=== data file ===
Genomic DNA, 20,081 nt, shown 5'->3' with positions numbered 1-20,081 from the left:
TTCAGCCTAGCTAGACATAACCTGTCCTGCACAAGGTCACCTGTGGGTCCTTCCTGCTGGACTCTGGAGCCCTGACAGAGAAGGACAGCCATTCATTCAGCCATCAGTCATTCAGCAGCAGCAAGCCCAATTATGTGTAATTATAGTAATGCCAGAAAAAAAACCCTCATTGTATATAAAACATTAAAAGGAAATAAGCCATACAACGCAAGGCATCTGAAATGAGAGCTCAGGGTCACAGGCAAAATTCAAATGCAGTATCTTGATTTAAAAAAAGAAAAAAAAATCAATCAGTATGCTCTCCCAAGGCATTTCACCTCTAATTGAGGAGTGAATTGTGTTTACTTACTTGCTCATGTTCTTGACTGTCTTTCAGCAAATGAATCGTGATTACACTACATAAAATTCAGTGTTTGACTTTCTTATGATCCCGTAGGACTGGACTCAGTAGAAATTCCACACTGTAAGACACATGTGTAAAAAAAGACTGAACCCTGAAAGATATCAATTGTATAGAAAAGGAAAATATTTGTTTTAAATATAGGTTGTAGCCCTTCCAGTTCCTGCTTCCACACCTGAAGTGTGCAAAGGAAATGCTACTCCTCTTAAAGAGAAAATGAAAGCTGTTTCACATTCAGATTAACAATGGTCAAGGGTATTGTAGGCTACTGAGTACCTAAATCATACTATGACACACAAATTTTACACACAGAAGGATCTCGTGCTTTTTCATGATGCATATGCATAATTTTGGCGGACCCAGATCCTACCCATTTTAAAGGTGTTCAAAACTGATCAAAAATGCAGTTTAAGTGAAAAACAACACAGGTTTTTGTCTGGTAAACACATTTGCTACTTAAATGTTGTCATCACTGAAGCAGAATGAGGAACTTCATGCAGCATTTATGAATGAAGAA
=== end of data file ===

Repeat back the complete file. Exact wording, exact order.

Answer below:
Genomic DNA, 20,081 nt, shown 5'->3' with positions numbered 1-20,081 from the left:
TTCAGCCTAGCTAGACATAACCTGTCCTGCACAAGGTCACCTGTGGGTCCTTCCTGCTGGACTCTGGAGCCCTGACAGAGAAGGACAGCCATTCATTCAGCCATCAGTCATTCAGCAGCAGCAAGCCCAATTATGTGTAATTATAGTAATGCCAGAAAAAAAACCCTCATTGTATATAAAACATTAAAAGGAAATAAGCCATACAACGCAAGGCATCTGAAATGAGAGCTCAGGGTCACAGGCAAAATTCAAATGCAGTATCTTGATTTAAAAAAAGAAAAAAAAATCAATCAGTATGCTCTCCCAAGGCATTTCACCTCTAATTGAGGAGTGAATTGTGTTTACTTACTTGCTCATGTTCTTGACTGTCTTTCAGCAAATGAATCGTGATTACACTACATAAAATTCAGTGTTTGACTTTCTTATGATCCCGTAGGACTGGACTCAGTAGAAATTCCACACTGTAAGACACATGTGTAAAAAAAGACTGAACCCTGAAAGATATCAATTGTATAGAAAAGGAAAATATTTGTTTTAAATATAGGTTGTAGCCCTTCCAGTTCCTGCTTCCACACCTGAAGTGTGCAAAGGAAATGCTACTCCTCTTAAAGAGAAAATGAAAGCTGTTTCACATTCAGATTAACAATGGTCAAGGGTATTGTAGGCTACTGAGTACCTAAATCATACTATGACACACAAATTTTACACACAGAAGGATCTCGTGCTTTTTCATGATGCATATGCATAATTTTGGCGGACCCAGATCCTACCCATTTTAAAGGTGTTCAAAACTGATCAAAAATGCAGTTTAAGTGAAAAACAACACAGGTTTTTGTCTGGTAAACACATTTGCTACTTAAATGTTGTCATCACTGAAGCAGAATGAGGAACTTCATGCAGCATTTATGAATGAAGAA